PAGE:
When most of us think about a new sport or game being created, we often think of a new basketball or football ruleset, or maybe a combination of a sport on the ground with a sport in the water. For Aaron Wypyszynski however, this simply wasn’t enough. Instead, he created a new sport of Sky Wakeboarding, taking his childhood dreams of flight (as well as the daredevils who try it) to new heights. After his 2017 appearance on Shark Tank to try and get funding for his company to expand, many people began wondering how he even got started, and more importantly, how Wyp Aviation is doing now in 2018. Here, we’ll see the origins of Wyp Aviation, a recap of Wypyszyski’s appearance on Shark Tank, and whether Wyp Aviation has been a success or failure after Shark Tank.
Wyp Aviation Before Shark Tank
Before we can get to Wyp Aviation itself, we should probably talk about the founder, Aaron Wypyszynski. Aaron, since he was 13 years old, has been talking about as much flight time as anyone who isn’t a military or commercial pilot can manage. This love for flying as one could imagine did push him into trying to become a pilot for the Air Force, though he soon discovered that he was far too tall to become one. Instead, Aaron would go on to get a Master’s Degree in Aeronautical Engineering at Purdue. After graduation, he would become a flight test engineer, helping modify and test out prototype aircraft to make sure they could stay in the air safely. It was from his experience in this career and his love of all things flight that Wyp Aviation was born.
Similar to the projects he worked on as a Flight Test Engineer, Wyp Aviation was built on the idea of pushing the envelope of what was possible for air flight, especially when it came to recreational enjoyment. 2013 would end up being the first real look the world would have with the Wingboard project, showing off successful model tests using 40% scaled versions of the product. After these small, albeit very impressive initial tests, the company began advertising for consumer and investor interest and by the end of the following year had achieved a full model flight success and regularly allowed flight testers to give the wing board a try in wind tunnels, providing a low risk but very fun environment to try the new product. While developing the wing board, they also used a business model which helped other engineering startups by providing access to 3D printers and their comprehensive machine shop, which kept doors open and development flowing.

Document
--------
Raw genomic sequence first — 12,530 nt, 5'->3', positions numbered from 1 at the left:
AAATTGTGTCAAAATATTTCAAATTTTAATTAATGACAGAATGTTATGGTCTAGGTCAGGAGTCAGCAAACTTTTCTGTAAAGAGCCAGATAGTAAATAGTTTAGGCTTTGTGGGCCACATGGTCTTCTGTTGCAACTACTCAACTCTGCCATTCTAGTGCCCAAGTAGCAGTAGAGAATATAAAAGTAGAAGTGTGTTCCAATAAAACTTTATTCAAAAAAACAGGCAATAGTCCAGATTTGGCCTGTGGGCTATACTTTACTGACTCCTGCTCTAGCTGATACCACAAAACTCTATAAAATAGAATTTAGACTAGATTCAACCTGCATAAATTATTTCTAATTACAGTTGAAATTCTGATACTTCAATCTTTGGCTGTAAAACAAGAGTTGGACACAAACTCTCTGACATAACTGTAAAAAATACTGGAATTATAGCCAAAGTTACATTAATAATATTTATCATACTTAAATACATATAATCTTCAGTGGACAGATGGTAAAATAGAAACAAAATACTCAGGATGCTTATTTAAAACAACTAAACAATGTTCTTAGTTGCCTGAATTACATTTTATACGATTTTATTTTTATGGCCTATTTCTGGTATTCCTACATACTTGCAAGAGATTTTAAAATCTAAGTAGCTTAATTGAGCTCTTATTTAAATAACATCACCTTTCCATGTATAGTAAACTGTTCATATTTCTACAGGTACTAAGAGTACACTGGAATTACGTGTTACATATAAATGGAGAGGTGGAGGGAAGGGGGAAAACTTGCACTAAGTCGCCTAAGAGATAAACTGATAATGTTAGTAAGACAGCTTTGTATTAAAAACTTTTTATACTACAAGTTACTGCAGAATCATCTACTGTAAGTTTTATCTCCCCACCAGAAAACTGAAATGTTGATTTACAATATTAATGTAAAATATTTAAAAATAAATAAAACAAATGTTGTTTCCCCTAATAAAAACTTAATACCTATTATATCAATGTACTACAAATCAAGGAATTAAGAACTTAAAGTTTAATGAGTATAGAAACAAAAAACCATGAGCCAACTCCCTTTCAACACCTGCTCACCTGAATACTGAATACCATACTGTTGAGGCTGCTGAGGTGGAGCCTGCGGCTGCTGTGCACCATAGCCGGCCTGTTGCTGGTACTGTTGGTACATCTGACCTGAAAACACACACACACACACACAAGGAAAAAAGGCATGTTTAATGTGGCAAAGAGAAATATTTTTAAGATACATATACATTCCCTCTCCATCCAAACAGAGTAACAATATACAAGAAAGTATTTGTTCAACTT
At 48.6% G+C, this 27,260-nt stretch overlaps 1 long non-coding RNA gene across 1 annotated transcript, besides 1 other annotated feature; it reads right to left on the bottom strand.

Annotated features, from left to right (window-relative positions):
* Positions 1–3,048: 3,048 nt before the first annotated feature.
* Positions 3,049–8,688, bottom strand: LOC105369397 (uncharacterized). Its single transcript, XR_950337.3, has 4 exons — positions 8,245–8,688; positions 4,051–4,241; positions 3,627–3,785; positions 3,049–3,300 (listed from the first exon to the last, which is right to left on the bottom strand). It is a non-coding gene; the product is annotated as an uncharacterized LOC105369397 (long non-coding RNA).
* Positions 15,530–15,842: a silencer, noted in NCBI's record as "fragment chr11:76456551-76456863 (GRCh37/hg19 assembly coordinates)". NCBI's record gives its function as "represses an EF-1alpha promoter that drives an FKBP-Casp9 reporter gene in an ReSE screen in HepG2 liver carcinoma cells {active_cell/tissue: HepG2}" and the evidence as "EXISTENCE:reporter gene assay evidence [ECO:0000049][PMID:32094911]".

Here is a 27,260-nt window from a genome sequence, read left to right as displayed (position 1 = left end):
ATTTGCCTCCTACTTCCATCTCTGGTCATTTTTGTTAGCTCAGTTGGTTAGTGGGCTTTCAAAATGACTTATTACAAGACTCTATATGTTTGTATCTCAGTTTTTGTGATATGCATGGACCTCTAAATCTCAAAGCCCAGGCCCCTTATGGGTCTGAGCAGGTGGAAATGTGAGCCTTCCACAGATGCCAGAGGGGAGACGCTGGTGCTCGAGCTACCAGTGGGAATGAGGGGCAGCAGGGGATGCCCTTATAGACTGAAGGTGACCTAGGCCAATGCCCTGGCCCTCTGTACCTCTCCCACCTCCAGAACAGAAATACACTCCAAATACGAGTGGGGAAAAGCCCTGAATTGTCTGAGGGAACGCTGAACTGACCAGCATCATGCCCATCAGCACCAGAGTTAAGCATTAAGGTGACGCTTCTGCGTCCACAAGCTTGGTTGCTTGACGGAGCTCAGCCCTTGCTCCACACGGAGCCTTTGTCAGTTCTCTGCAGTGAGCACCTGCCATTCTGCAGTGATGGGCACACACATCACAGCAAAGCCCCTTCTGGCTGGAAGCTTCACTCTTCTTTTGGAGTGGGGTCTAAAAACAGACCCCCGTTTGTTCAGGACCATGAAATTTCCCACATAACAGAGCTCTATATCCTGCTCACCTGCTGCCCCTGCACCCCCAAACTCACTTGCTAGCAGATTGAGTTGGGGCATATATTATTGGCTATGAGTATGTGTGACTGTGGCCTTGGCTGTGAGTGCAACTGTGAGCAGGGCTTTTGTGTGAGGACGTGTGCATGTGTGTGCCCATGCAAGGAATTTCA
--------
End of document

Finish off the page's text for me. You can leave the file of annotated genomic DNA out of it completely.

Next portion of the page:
Just as Phase 3 (human, outdoor) testing had begun showing positive results, Wyp Aviation auditioned to be on Shark Tank. Let’s take a look back at what happened.
Wyp Aviation on Shark Tank
Starting out the episode, it’s shown that aside from the usual suspects of Daymond, Mark, Lori, and Robert, Richard Branson of the Virgin Airlines empire has also stopped by to see what potential business ventures he could get into. As Wypyzynski walks in, it’s announced that he is aiming to create a brand new sport that could prove revolutionary. Immediately, Aaron aims to gain $500,000 for a 20% stake in his company. He claims that his new wing board should be considered a revolutionary item akin to the glider as it allows people to take to the skies in new ways. The assembled investors all when being shown the demo footage of the device express amazement, though Lori gives off an obvious message of “there is no way I’m going on that”. Aaron shows off the maneuverability in the test footage while stating that this would be a brand new way to “surf the cloud” and appeal to an untapped market. Lori is the first to ask a question on whether the wing board would be used in a strictly retail environment (such as the many indoor skydiving parks that now dot the nation) or to be used outdoors alongside skydivers and the like. Aaron replies that both are perfectly feasible, with extreme sports fans ready to roll outdoors, but there being a preference to run indoor exhibitions currently, as outdoor shows tend to get media attention too high for current capacities.